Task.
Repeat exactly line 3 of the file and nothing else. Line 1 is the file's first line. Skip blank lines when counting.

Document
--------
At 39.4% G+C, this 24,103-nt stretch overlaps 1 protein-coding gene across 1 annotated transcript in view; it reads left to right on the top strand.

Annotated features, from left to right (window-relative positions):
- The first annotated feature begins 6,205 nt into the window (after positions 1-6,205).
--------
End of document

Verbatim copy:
- The first annotated feature begins 6,205 nt into the window (after positions 1-6,205).